The disclosure order, known as a Norwich Pharmacal order is an equitable remedy available in some specific cases. The trader would generally have to establish a prima facie case of fraud by the bank’s customer, the fact that the fraudsters routed the monies through the bank and that it would be necessary, just and convenient for the bank to disclose information it has in its possession to allow recovery. The public interest in the disclosure of information relating to fraudulent action or criminal conduct generally outweighs the banks’ duty to keep its customers’ information confidential.

A Norwich Pharmacal order which seeks to identify those behind the accounts, is typically deployed with a banker’s trust order used to trace the funds diverted by the fraudster.

Be forearmed in the war of cyber-attacks

Preventing cyber-attacks from taking place involves strengthening two aspects of a trading company’s operations (a) the security of the company’s IT systems; and (b) the human element – continuing education and awareness of every person at the trading company. With remote working increasing the risk of unsecured networks, trading companies should consider taking the following preventative measures:

  • Strengthen email security & rules: Put in place multi-factor authentication for email, so that attackers must have something else (for eg: a phone or authentication app), in order to gain access to a person’s email. In some instances, fraudsters use email forwarding rules to forward emails from the company to their own email accounts. Filters may also be used to forward emails with specific keywords, such as “bank”, “payment” or “invoice”. It is possible to set up notifications to detect email forwarding rules, so that the company’s staff or IT department can disable those rules and change passwords to restrict external access to email, if necessary.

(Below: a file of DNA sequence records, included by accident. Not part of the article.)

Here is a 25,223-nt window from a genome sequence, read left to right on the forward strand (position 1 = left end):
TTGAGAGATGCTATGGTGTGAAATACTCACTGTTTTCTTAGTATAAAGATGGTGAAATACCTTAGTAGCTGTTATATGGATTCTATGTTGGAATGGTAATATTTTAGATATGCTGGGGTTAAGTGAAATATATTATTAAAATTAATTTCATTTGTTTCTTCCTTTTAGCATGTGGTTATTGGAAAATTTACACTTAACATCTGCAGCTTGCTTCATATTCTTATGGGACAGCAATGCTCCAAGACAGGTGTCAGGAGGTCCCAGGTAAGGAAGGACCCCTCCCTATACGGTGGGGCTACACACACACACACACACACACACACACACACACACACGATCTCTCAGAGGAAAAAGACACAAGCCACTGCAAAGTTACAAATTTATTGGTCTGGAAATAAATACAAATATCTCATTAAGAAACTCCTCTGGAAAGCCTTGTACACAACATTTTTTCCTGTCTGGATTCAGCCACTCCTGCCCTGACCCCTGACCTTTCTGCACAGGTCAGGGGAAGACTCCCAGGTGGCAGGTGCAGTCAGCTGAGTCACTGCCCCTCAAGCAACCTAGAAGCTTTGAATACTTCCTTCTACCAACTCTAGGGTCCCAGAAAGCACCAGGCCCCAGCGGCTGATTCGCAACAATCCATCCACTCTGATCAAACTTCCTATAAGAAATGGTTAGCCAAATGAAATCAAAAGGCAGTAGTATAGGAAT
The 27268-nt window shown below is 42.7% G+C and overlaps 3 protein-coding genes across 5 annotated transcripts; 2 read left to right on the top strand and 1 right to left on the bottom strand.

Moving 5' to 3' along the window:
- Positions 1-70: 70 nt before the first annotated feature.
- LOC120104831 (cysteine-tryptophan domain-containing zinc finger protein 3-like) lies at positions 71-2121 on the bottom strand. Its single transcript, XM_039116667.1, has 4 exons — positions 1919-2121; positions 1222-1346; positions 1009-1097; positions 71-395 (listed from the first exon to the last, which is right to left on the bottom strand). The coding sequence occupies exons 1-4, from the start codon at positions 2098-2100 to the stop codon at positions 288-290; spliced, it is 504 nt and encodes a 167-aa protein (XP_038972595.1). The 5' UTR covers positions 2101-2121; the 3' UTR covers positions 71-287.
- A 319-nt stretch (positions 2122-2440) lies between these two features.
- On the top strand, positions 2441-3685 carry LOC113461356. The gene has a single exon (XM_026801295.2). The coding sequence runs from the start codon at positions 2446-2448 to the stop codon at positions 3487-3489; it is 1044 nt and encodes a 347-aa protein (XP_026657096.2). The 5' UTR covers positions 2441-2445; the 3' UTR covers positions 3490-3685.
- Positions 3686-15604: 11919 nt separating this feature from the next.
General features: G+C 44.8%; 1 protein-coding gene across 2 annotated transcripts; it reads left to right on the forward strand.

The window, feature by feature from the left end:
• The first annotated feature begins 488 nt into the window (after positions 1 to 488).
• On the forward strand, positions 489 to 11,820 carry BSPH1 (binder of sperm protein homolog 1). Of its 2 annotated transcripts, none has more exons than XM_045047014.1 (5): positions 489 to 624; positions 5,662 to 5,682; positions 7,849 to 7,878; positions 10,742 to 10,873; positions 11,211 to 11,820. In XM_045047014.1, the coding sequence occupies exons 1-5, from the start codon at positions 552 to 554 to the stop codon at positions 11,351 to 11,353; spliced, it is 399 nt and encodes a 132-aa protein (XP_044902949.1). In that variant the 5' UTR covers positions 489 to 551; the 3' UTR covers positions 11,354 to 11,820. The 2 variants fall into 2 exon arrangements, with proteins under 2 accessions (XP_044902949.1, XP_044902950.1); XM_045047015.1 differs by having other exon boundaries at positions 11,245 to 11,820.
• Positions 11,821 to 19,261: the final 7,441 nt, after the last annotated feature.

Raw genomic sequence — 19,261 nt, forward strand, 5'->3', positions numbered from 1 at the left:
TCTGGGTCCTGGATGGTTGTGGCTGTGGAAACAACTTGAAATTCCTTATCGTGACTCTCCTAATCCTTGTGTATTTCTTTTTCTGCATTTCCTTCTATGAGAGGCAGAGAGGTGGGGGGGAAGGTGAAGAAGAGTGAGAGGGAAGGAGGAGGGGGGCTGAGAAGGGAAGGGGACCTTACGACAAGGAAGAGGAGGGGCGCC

• Behaviour: Avoid clicking links and opening suspicious attachments in emails. This is the classic hallmark of a phishing attack, which cyber criminals use to obtain people’s personal information and gain access to a company’s IT systems. With cyber-attacks being more commonplace, employees particularly those dealing with finance, should be alert and alive to suspicious activities and spoofed email addresses.
  • Systems: Put in place a payment review process that deals specifically with requests to change payment instructions. Such a request should spark investigations into the authenticity of the reasons provided for the change. The identity of the seller and the authenticity of the instructions should also be confirmed through video calls or phone calls to the seller at a previously verified number. Once payment is made, ask the seller to confirm receipt of monies as a matter of practice.
  • Mitigation: Obtain insurance for exposure to losses arising out of cyber fraud.

A best practice for trading houses would be to have a dedicated “cyber-attack response team” whereby investigation and legal recovery steps can be taken in tandem. Having a team conversant with the different recovery options from the outset can make all the difference in timing and by consequence, recovery of diverted funds.